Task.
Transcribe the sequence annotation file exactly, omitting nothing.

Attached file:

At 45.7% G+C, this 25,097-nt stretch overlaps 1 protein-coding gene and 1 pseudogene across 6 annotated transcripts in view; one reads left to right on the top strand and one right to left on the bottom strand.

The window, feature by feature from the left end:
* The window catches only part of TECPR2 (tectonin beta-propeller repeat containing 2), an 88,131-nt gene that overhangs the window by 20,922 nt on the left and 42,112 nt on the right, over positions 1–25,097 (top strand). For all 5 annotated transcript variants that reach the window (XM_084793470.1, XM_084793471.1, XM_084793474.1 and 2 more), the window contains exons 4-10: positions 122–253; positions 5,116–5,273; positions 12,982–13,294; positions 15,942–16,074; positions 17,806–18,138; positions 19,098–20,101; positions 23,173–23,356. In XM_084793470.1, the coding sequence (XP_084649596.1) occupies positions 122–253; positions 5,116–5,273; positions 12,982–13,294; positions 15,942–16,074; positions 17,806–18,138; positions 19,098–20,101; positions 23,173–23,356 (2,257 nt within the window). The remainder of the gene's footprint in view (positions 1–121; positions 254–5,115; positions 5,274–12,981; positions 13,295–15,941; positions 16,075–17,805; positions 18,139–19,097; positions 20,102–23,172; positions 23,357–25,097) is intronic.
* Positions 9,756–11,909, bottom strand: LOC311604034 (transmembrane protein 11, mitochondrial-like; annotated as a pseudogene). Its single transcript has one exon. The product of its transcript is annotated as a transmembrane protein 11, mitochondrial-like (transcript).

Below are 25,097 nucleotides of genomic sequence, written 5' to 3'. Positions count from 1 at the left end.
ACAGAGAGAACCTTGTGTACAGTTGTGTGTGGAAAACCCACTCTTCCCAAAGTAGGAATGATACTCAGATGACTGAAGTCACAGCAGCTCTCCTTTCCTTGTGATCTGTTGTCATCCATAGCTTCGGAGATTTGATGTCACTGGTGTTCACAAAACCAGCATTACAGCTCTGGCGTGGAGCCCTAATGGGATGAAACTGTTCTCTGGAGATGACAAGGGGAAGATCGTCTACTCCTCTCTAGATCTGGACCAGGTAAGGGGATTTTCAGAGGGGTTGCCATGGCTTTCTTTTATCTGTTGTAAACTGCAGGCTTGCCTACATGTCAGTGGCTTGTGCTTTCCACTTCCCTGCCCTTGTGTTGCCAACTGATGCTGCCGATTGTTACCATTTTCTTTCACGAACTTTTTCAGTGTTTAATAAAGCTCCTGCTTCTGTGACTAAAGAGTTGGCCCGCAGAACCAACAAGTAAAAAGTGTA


At 45.7% G+C, this 25,097-nt stretch overlaps 1 protein-coding gene and 1 pseudogene across 6 annotated transcripts in view; one reads left to right on the top strand and one right to left on the bottom strand.

The window, feature by feature from the left end:
* The window catches only part of TECPR2 (tectonin beta-propeller repeat containing 2), an 88,131-nt gene that overhangs the window by 20,922 nt on the left and 42,112 nt on the right, over positions 1–25,097 (top strand). For all 5 annotated transcript variants that reach the window (XM_084793470.1, XM_084793471.1, XM_084793474.1 and 2 more), the window contains exons 4-10: positions 122–253; positions 5,116–5,273; positions 12,982–13,294; positions 15,942–16,074; positions 17,806–18,138; positions 19,098–20,101; positions 23,173–23,356. In XM_084793470.1, the coding sequence (XP_084649596.1) occupies positions 122–253; positions 5,116–5,273; positions 12,982–13,294; positions 15,942–16,074; positions 17,806–18,138; positions 19,098–20,101; positions 23,173–23,356 (2,257 nt within the window). The remainder of the gene's footprint in view (positions 1–121; positions 254–5,115; positions 5,274–12,981; positions 13,295–15,941; positions 16,075–17,805; positions 18,139–19,097; positions 20,102–23,172; positions 23,357–25,097) is intronic.
* Positions 9,756–11,909, bottom strand: LOC311604034 (transmembrane protein 11, mitochondrial-like; annotated as a pseudogene). Its single transcript has one exon. The product of its transcript is annotated as a transmembrane protein 11, mitochondrial-like (transcript).

Below are 25,097 nucleotides of genomic sequence, written 5' to 3'. Positions count from 1 at the left end.
ACAGAGAGAACCTTGTGTACAGTTGTGTGTGGAAAACCCACTCTTCCCAAAGTAGGAATGATACTCAGATGACTGAAGTCACAGCAGCTCTCCTTTCCTTGTGATCTGTTGTCATCCATAGCTTCGGAGATTTGATGTCACTGGTGTTCACAAAACCAGCATTACAGCTCTGGCGTGGAGCCCTAATGGGATGAAACTGTTCTCTGGAGATGACAAGGGGAAGATCGTCTACTCCTCTCTAGATCTGGACCAGGTAAGGGGATTTTCAGAGGGGTTGCCATGGCTTTCTTTTATCTGTTGTAAACTGCAGGCTTGCCTACATGTCAGTGGCTTGTGCTTTCCACTTCCCTGCCCTTGTGTTGCCAACTGATGCTGCCGATTGTTACCATTTTCTTTCACGAACTTTTTCAGTGTTTAATAAAGCTCCTGCTTCTGTGACTAAAGAGTTGGCCCGCAGAACCAACAAGTAAAAAGTGTA